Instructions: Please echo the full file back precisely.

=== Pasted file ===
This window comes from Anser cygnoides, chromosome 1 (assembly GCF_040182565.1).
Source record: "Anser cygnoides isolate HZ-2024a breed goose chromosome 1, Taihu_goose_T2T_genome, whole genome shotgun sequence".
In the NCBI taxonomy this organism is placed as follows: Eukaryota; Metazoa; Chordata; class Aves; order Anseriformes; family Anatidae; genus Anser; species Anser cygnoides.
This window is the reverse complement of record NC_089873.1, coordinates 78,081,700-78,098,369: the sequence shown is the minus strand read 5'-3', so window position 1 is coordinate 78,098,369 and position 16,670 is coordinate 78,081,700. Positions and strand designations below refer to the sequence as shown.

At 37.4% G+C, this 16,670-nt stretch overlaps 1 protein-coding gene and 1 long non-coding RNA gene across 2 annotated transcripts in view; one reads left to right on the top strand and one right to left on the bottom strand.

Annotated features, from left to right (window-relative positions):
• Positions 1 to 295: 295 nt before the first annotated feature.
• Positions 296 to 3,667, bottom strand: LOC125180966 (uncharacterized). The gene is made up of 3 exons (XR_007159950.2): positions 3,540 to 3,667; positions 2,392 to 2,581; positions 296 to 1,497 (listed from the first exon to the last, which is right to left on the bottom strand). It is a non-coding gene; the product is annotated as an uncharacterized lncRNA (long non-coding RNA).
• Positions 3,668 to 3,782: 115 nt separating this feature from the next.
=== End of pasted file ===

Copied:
This window comes from Anser cygnoides, chromosome 1 (assembly GCF_040182565.1).
Source record: "Anser cygnoides isolate HZ-2024a breed goose chromosome 1, Taihu_goose_T2T_genome, whole genome shotgun sequence".
In the NCBI taxonomy this organism is placed as follows: Eukaryota; Metazoa; Chordata; class Aves; order Anseriformes; family Anatidae; genus Anser; species Anser cygnoides.
This window is the reverse complement of record NC_089873.1, coordinates 78,081,700-78,098,369: the sequence shown is the minus strand read 5'-3', so window position 1 is coordinate 78,098,369 and position 16,670 is coordinate 78,081,700. Positions and strand designations below refer to the sequence as shown.

At 37.4% G+C, this 16,670-nt stretch overlaps 1 protein-coding gene and 1 long non-coding RNA gene across 2 annotated transcripts in view; one reads left to right on the top strand and one right to left on the bottom strand.

Annotated features, from left to right (window-relative positions):
• Positions 1 to 295: 295 nt before the first annotated feature.
• Positions 296 to 3,667, bottom strand: LOC125180966 (uncharacterized). The gene is made up of 3 exons (XR_007159950.2): positions 3,540 to 3,667; positions 2,392 to 2,581; positions 296 to 1,497 (listed from the first exon to the last, which is right to left on the bottom strand). It is a non-coding gene; the product is annotated as an uncharacterized lncRNA (long non-coding RNA).
• Positions 3,668 to 3,782: 115 nt separating this feature from the next.